Fahed: I get very anxious about writing, and this leads me to procrastinate a lot. I get frustrated and loathe most of what I type. Most of it is shit. Most of what everyone writes is shit. This plus my own inherent laziness means I take far longer to write than I should. It is an unpleasant and painful process. I hate editing and re-writing. But it is something I have to do. Having discipline as a creator is very important because it is tough. However occasionally when I write I get into a creative flow, where everything word I write does the service to the story, I am trying to tell. For those moments however brief make it worth it. Writing comic scripts is very hard due to the constraints of the format. Understanding how to tell a story visually with as few panels as possible is hard. I'm lucky I found Jon and that we are focusing on digital at the moment. Seeing something that I created with Jon in print was great though. Getting the weird shit I have in my head down on a page can make me feel better. One of the most rewarding things though is the friendship I have developed with Jon which is something I value greatly. Our first royalty payment from Selfmade Hero was pretty sweet too.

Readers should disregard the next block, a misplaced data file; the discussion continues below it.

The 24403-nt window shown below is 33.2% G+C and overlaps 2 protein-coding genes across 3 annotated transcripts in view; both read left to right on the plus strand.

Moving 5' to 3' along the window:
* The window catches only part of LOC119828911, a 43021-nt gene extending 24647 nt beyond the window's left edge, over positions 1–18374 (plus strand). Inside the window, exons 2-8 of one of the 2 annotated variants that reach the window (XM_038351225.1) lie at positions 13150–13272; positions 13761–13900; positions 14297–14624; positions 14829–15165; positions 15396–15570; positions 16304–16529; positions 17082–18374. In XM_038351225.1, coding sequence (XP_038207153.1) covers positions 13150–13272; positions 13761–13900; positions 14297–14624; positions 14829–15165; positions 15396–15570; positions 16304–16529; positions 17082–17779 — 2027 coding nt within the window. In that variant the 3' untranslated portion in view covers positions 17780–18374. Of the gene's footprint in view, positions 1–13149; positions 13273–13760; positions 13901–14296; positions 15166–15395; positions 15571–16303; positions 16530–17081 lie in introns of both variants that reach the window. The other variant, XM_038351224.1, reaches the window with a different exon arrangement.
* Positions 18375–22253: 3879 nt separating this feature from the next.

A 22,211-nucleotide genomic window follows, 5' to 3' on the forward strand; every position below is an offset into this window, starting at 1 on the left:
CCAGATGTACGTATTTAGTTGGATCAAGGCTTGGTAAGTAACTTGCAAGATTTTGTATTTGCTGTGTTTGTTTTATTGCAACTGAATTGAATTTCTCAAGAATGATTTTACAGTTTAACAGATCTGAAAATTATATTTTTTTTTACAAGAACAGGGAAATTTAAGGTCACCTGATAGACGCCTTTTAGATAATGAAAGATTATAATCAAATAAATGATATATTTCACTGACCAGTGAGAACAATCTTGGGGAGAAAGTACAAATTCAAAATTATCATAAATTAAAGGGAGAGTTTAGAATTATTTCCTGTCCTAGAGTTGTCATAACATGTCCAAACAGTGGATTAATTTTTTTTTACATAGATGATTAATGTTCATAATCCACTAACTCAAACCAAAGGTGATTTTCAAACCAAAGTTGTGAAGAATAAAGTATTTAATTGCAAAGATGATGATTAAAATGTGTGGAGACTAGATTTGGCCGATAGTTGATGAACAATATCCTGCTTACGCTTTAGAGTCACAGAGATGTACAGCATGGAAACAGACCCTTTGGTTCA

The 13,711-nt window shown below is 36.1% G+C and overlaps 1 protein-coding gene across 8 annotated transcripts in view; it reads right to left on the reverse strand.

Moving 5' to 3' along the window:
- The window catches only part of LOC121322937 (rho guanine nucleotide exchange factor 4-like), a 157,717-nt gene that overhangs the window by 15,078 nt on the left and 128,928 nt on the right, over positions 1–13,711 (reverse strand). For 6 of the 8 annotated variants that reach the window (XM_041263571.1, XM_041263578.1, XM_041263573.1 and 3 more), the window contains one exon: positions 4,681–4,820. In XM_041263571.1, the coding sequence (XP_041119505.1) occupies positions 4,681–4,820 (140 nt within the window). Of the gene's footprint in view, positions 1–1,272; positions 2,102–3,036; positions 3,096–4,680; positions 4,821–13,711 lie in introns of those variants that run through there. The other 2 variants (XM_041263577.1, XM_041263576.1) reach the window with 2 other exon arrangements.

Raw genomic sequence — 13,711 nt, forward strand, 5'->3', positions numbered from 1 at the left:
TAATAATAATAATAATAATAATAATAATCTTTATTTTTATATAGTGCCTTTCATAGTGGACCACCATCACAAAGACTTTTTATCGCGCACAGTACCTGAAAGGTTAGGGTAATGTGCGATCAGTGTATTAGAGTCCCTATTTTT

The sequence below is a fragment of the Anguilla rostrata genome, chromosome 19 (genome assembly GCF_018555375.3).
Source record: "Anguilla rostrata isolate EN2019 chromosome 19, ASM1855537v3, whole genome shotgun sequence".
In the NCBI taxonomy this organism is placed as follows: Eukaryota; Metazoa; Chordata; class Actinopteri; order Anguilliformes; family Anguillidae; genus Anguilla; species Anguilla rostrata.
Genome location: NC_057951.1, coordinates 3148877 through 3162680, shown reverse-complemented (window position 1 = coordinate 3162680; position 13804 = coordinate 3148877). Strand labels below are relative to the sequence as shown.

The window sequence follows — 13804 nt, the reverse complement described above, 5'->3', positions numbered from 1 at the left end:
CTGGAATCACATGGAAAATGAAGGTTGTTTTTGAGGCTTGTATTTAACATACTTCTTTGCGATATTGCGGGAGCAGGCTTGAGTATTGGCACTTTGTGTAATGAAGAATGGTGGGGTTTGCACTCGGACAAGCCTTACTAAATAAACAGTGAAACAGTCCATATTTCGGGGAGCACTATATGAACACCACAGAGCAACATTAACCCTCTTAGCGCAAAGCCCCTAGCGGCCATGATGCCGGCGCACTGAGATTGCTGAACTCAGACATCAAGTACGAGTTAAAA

What are some of your inspirations and favorite works?
Jonathan: I am madly in love with the art of Eduardo Risso. I come from a classical painting background and his crime noir comics really helped my translate my chiaroscuro into the comic form.
Fahed: My favourite comics? It's a long list! Larry Hama ( I loved his run on Wolverine), Stan Sakai's Usagi Yojimbo , the first 25 issues of Garth Ennis's Preacher, Mike Mignola's Hellboy. I really enjoyed Logiccomix, Maus, I love most of Brubackers stuff, Criminal is really good. There are a few webcomics in there as well: Gone with the Blastzone, I adored Ben Driscol's Daisy Owl, and, A Softer World. Jeff Lemire, Jeff Smith. There's a great graphic novel called The Photographer by Didier Lefèvre that really affected me a lot, I think everyone should read Guy Delisle stuff, same probably goes for Joe Sacco. Classics like Alan Moore's From and V for Vendetta changed the way I viewed comics.
For this story, I was drawing heavily on the comedy of Bill Burr and Patrice O'Neal. Road films like Midnight Run and the works of Tarintino.
So let's talk about Gork and Izzy. How did this project start? What inspirations are you drawing on? What are some of the major themes and messages you want to hit?
Jonathan: The project started while doing my Masters. I wanted to collaborate on a comic with someone and a few friends had let me down. I put an ad online and got some very bizarre responses, but one amazing script called Gorky and Izzy's Trip to Mexico. I spent a lot of time researching into the history and foundation of crime noir. Gorky and Izzy focuses largely on the character's need for emotional support, inability or unwillingness to express their emotions and the consequences of it. I found that crime noir drew inspiration from German Expressionism who painting scenes of alienation in the face of growing urbanization. I used many of their compositional ideas to help demonstrate the characters feelings of alienation through juxtaposition of them against unfamiliar urban back drops.